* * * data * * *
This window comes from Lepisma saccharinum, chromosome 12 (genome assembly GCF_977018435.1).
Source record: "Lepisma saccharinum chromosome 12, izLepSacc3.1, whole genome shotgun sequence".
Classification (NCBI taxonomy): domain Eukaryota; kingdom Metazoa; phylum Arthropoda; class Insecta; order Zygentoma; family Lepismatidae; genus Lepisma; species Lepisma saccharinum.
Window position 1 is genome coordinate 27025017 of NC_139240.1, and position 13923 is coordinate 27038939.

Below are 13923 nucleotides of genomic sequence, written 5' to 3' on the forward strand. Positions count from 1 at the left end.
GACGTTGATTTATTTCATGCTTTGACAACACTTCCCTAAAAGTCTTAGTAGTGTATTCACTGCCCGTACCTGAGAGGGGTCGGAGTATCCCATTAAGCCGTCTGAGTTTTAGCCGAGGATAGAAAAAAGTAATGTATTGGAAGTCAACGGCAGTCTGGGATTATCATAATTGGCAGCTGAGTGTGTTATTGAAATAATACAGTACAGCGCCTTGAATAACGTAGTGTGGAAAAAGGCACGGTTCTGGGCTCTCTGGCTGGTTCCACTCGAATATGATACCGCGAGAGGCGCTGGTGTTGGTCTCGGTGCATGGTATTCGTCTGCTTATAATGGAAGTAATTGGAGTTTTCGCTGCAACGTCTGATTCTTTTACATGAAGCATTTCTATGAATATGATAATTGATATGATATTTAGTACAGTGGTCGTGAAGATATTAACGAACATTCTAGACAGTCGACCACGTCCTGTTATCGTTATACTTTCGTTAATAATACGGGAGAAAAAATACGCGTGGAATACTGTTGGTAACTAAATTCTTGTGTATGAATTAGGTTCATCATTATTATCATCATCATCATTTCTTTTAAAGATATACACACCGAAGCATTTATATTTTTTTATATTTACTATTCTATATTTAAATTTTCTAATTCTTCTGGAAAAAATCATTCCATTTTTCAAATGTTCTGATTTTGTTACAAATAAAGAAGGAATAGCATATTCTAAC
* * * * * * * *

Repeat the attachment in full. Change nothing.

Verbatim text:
This window comes from Lepisma saccharinum, chromosome 12 (genome assembly GCF_977018435.1).
Source record: "Lepisma saccharinum chromosome 12, izLepSacc3.1, whole genome shotgun sequence".
Classification (NCBI taxonomy): domain Eukaryota; kingdom Metazoa; phylum Arthropoda; class Insecta; order Zygentoma; family Lepismatidae; genus Lepisma; species Lepisma saccharinum.
Window position 1 is genome coordinate 27025017 of NC_139240.1, and position 13923 is coordinate 27038939.

Below are 13923 nucleotides of genomic sequence, written 5' to 3' on the forward strand. Positions count from 1 at the left end.
GACGTTGATTTATTTCATGCTTTGACAACACTTCCCTAAAAGTCTTAGTAGTGTATTCACTGCCCGTACCTGAGAGGGGTCGGAGTATCCCATTAAGCCGTCTGAGTTTTAGCCGAGGATAGAAAAAAGTAATGTATTGGAAGTCAACGGCAGTCTGGGATTATCATAATTGGCAGCTGAGTGTGTTATTGAAATAATACAGTACAGCGCCTTGAATAACGTAGTGTGGAAAAAGGCACGGTTCTGGGCTCTCTGGCTGGTTCCACTCGAATATGATACCGCGAGAGGCGCTGGTGTTGGTCTCGGTGCATGGTATTCGTCTGCTTATAATGGAAGTAATTGGAGTTTTCGCTGCAACGTCTGATTCTTTTACATGAAGCATTTCTATGAATATGATAATTGATATGATATTTAGTACAGTGGTCGTGAAGATATTAACGAACATTCTAGACAGTCGACCACGTCCTGTTATCGTTATACTTTCGTTAATAATACGGGAGAAAAAATACGCGTGGAATACTGTTGGTAACTAAATTCTTGTGTATGAATTAGGTTCATCATTATTATCATCATCATCATTTCTTTTAAAGATATACACACCGAAGCATTTATATTTTTTTATATTTACTATTCTATATTTAAATTTTCTAATTCTTCTGGAAAAAATCATTCCATTTTTCAAATGTTCTGATTTTGTTACAAATAAAGAAGGAATAGCATATTCTAAC